This, can be terrifying.
The sun is beaming down. You’re pushing hard to get in those last few miles before the evening begins to set in. You’ve done so well, eight miles in already. You’re on a roll. You’re focused, concentrating, and completely overlooking the fact that a few miles away a storm is rolling in. Finally, you reach the crest of the mountain, and as your eyes peer across that high mountain destination, your heart flutters with glee, until you notice the black thick of danger rolling in on your position. At this point, you’re already in danger. You must act, even if it looks like it’s blowing by.
You didn’t check the weather forecast before heading into the back country, or, you blew off that 30% chance of thunderstorm as an improbability. Instead, you told yourself that it’s worth the small risk, that you can handle any situation. If you are at high altitude, especially on a mountain peak, even a 10% chance of thunderstorms should be considered.
You’ve not payed attention to your surroundings. Always be aware of what is going on around you, especially in the back country. Weather changes, and it changes fast.I have had blue skies turn to hurricane winds in 15 minutes. Keep your eyes open.
What do you do.
If you are in the back country, and thunder storms are rolling in, there are no safe places to be, but you can reduce your chance of a catastrophe.
Your safest bet. If you can get out to a building, or even a car, these are your safest bets. Tents offer no protection against lighting. Forget shelters too. You need a legitimate standing structure that’s not made of stone, which can actually conduct. If it has power, it’s probably OK. Cars and buildings with electrical tend to be grounded, which will protect you.
If this isn’t an option, you have to move to your next best options. There is no safe place in the wilderness during a thunderstorm, but you can increase your chances.
First, get off the top of that mountain. Lightning can strike from several miles away, and you can be hit long before you ever hear the thunder. If you feel your hairs stand up, you’re in imminent danger of a strike. Get off the top off the mountain, fast, but don’t get yourself hurt trying to run downhill. Pace yourself, and be careful, but keep moving. Falling off of a cliff is more likely to hurt you than a lightning strike.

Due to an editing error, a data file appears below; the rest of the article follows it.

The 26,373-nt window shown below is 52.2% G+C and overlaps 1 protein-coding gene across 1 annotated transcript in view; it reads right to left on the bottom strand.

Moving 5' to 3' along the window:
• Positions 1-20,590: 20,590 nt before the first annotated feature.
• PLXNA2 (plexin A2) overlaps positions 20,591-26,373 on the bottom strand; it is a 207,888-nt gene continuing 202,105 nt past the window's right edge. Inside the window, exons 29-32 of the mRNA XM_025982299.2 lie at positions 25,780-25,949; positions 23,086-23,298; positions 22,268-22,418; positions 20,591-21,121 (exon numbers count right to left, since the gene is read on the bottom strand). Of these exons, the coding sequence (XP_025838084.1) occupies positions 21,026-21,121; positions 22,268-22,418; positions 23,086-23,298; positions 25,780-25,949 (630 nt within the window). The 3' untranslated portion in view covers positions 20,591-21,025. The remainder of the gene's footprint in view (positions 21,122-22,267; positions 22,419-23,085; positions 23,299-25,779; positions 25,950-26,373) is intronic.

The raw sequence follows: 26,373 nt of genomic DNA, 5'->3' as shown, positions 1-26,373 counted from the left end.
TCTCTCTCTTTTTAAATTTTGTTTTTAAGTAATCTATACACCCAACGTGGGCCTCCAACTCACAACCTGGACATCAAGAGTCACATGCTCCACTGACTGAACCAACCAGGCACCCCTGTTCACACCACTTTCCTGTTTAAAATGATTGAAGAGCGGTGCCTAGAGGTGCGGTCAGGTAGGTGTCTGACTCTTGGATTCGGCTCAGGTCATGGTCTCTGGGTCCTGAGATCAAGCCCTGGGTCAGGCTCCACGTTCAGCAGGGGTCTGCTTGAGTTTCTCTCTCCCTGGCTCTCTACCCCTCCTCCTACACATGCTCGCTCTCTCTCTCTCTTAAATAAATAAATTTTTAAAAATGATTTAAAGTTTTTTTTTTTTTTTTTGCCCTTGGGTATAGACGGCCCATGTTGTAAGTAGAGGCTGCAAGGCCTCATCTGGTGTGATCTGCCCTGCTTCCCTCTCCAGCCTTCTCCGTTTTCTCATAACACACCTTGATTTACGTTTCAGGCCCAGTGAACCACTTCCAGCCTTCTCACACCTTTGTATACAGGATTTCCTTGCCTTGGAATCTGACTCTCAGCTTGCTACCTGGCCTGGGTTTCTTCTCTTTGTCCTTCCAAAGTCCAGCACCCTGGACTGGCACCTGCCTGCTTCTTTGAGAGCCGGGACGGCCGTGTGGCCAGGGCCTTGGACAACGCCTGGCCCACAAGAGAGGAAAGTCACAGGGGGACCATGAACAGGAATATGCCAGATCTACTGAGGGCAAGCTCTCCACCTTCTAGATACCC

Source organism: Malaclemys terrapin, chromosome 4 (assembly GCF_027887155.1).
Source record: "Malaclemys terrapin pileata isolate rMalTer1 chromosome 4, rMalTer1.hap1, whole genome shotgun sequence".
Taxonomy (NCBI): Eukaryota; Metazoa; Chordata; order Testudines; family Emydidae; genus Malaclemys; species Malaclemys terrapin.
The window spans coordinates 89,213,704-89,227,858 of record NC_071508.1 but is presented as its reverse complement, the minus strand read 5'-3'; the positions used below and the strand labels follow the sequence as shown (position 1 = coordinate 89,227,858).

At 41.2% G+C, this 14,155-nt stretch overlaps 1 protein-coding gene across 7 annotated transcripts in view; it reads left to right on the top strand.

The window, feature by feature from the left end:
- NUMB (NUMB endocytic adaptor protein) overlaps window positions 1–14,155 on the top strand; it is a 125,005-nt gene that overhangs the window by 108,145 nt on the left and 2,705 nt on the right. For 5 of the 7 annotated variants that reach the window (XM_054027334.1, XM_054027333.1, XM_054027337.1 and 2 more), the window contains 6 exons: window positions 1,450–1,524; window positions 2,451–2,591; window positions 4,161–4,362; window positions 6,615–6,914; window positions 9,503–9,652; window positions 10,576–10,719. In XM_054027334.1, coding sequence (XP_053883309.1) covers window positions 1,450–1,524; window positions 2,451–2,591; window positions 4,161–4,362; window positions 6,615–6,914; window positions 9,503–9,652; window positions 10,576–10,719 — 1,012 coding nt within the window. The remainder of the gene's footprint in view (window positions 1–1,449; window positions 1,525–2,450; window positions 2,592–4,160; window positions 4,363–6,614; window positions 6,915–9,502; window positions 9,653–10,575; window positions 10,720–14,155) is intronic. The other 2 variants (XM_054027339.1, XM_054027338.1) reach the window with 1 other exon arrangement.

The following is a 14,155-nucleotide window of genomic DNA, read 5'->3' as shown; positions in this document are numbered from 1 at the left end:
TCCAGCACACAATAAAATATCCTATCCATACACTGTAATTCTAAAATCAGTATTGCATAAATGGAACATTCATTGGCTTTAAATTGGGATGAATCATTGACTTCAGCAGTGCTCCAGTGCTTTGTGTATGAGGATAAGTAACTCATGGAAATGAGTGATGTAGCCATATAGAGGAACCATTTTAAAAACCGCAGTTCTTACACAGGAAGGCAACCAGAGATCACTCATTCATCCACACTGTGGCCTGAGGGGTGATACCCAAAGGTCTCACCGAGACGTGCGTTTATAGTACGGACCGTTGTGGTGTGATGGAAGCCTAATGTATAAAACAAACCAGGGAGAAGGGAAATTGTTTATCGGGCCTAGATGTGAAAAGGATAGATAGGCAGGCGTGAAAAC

Second, find a low spot, as far down the valley as you can get. Lightning tends to strike the highest point, so find a dip, a valley, or anything that can get you below your surroundings. Avoid tall trees, and areas that could turn into water run offs or streams during the storm. Stay away from lakes or completely flat areas, you’re probably the tallest thing there. A large dirt dip in the earth is a pretty good spot. Avoid rock crevices and caves.
Third, once you get to a low spot, hunker down. Stack anything you can underneath yourself, such as a sleeping pad, sleeping bag, backpack, etc. You must get yourself off of the ground, and keep your feet close together. This will minimize any damage that could occur if you are hit. Keep your legs, arms, and head tucked in as close as possible. Make sure you are not near any dead trees or limbs that may fall during the storm. Wait thirty minutes past the last strike to move.
Avoid, hiding under or near rocks and caves. Most rocks, including granite and limestone, will conduct under the voltage of a lightning strike. This will actually increase your risks. Don’t hide in a river bed, even if it’s dried up. The water may be flowing just below the surface, or worse, flash flooding may occur and severely complicate things. Never try to stick it out on the top of the mountain, even if you have set up camp. Ditch the tents, and go. Leave any metal behind, including trekking poles and steel framed backpacks. Stay away from potential rock slides and falling trees or branches.
Lighting is amazing, and beautiful to watch, but it’s dangerous. Take care out there.